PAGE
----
After many years of observing the activities of Georgia’s politicians, I’ve come to the inescapable conclusion that the state’s voters surely do like scoundrels. If they didn’t, they wouldn’t keep on electing so many of them to public office.
This tradition was best exemplified by Eugene Talmadge, the wild man from Sugar Creek who once told a campaign audience, “Sure I stole, but I stole for you!” Talmadge won every time but once when he ran for governor in the 1930s and 1940s.
This history of overlooking personal behavior and voting for someone anyway lives on today, as we have seen in several recent campaigns.
Consider the example of a couple of slick politicians from the northern part of the state, U.S. Rep. Tom Graves of Ranger and state Sen. Chip Rogers of Woodstock.
Graves and Rogers borrowed $2.25 million a few years ago from the Bartow County Bank to purchase and renovate a dilapidated motel in Calhoun that was known by the suggestive nickname, the “Methamphetamine Six.”
That project did not go well, and by 2010 the Bartow County Bank was suing both of them for defaulting on the loan. The bank lawsuit also alleged that Graves transferred his home and other property into a revocable living trust “with the intent to defraud Lender in the collection of the obligations owed.”
In 2011, the bank collapsed and was sold off by regulators. The bank chairman told a reporter that the money it lent to Graves and Rogers “was one of the larger loans, and it contributed significantly (to the bank’s failure).”
This bank loan and resulting lawsuit were extensively reported by the media, but evidently didn’t cause a bit of concern among voters.
Graves won a special election for Congress in 2010 and had no opposition in the Republican primary when he ran this year. He does have a Democratic opponent in November – Ft. Oglethorpe electrician Danny Grant – but Graves probably will be reelected by a large margin.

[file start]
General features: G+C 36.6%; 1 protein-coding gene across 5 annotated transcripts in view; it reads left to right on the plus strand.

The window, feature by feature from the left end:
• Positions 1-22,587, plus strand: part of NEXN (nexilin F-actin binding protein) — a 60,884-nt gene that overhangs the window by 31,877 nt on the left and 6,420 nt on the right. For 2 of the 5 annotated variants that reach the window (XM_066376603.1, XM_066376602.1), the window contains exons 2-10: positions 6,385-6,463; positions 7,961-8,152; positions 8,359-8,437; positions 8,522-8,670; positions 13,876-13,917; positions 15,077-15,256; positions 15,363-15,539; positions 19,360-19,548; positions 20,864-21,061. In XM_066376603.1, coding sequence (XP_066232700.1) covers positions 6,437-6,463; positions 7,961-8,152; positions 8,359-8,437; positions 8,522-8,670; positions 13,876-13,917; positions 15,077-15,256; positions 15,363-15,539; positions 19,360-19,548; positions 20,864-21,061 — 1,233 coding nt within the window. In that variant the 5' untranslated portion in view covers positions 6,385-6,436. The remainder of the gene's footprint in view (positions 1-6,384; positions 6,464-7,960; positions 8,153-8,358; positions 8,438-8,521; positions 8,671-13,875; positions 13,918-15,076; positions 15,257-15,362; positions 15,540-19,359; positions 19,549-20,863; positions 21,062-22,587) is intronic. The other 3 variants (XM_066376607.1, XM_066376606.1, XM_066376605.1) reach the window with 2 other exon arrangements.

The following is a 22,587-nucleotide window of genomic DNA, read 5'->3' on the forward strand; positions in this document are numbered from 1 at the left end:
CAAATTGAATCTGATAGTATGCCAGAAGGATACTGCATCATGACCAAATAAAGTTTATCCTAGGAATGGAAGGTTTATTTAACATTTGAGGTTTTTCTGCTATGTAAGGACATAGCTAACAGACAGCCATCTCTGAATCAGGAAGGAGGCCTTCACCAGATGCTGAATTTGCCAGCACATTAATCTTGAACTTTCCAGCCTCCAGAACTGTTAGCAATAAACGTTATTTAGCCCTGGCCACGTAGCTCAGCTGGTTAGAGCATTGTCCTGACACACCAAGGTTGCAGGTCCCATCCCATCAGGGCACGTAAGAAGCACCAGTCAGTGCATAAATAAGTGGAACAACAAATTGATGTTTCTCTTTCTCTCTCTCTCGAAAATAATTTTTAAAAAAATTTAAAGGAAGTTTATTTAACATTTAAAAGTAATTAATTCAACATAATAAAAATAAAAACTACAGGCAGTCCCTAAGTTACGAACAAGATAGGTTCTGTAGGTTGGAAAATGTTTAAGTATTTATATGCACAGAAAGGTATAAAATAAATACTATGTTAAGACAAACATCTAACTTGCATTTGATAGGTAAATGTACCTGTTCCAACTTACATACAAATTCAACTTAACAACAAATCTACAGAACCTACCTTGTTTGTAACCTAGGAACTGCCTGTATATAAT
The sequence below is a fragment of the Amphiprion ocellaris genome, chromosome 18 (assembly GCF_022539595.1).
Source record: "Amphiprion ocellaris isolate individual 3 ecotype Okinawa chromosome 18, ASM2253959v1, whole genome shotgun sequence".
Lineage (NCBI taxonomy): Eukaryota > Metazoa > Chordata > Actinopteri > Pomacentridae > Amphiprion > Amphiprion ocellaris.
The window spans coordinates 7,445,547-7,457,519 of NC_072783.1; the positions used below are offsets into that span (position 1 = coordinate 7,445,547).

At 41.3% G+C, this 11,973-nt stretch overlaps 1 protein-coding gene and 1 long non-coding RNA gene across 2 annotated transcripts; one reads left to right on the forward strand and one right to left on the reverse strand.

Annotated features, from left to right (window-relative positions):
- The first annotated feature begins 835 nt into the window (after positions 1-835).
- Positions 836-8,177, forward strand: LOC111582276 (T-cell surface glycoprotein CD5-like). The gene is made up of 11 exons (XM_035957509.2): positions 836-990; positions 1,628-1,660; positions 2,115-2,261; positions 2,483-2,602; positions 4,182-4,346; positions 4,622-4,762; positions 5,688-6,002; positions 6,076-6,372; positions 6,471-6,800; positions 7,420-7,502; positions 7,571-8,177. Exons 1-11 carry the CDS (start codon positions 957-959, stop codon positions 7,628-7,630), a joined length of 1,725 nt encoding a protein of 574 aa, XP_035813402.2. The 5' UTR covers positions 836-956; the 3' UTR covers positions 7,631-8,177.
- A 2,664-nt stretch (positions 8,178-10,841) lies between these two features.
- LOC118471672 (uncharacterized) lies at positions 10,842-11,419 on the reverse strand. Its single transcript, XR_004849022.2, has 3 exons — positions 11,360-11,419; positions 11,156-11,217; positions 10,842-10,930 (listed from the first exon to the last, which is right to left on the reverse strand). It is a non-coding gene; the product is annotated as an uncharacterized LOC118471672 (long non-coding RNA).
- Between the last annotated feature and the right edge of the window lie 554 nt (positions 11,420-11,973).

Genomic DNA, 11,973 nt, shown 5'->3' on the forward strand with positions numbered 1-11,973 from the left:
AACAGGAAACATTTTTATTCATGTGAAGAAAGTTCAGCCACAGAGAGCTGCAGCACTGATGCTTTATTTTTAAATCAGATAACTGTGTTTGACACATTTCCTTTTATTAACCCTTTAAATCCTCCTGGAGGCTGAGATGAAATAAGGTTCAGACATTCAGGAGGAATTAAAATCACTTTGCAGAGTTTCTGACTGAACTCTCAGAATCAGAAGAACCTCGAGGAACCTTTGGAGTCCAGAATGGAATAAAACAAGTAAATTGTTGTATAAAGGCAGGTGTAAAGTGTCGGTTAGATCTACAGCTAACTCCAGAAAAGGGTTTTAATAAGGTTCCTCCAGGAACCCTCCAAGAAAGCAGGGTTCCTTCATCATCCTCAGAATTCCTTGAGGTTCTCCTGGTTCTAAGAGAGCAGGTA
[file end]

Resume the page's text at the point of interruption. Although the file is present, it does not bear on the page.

Rogers easily defeated his primary opponent this year and has no Democratic opposition for a fifth term in the Senate.
Sen. Cecil Staton, R-Macon, heads a company called Georgia Eagle Media that owes a substantial sum to a unit of state government that depends on Staton’s vote for its annual budget allocation.
Georgia Southern University officials have been trying for more than a year to get Georgia Eagle Media to pay $53,000 it owes from the radio broadcasts of GSU football games. Staton’s company has not paid up and the matter has been turned over to a collection agency.
Because of a Board of Regents policy, Georgia Southern is prevented from suing for the money it’s owed and could end up having to write off the debt as non-collectible.
Staton had a tougher time of it in his Republican primary, but the district’s voters still picked him over Spencer Price by a 203 vote margin. With no general election opposition, Staton has effectively won another Senate term.
We have talked in this space before about Sen. Don Balfour, R-Snellville, who was recently fined $5,000 by the Senate Ethics Committee for submitting more than a dozen inaccurate expense claims with the state covering days on which he was actually being entertained by lobbyists.
Balfour easily disposed of two opponents in the Republican primary, and district voters are expected to reelect him over a Democratic opponent in November.
Then there’s the case of Johnnie Caldwell of Thomaston, who was once a Superior Court judge.
Caldwell resigned his judgeship abruptly in April 2010 over allegations he made sexually inappropriate remarks to a female attorney. After meeting with an investigator from the Judicial Qualifications Commission, Caldwell also signed a handwritten note promising to “never seek or accept judicial office again.”
Conduct that might force you from the bench, of course, doesn’t disqualify you from serving in the Legislature.
Caldwell ran for an open legislative seat this summer and nearly 52 percent of the district’s voters chose him over Ryan Christopher in the GOP primary. With no Democratic opponent in the general election, Caldwell is assured of taking the oath of office in January to become a member of the Georgia House of Representatives.
I’m sure he’ll feel right at home.
(Tom Crawford is editor of The Georgia Report, an internet news service at gareport.com.)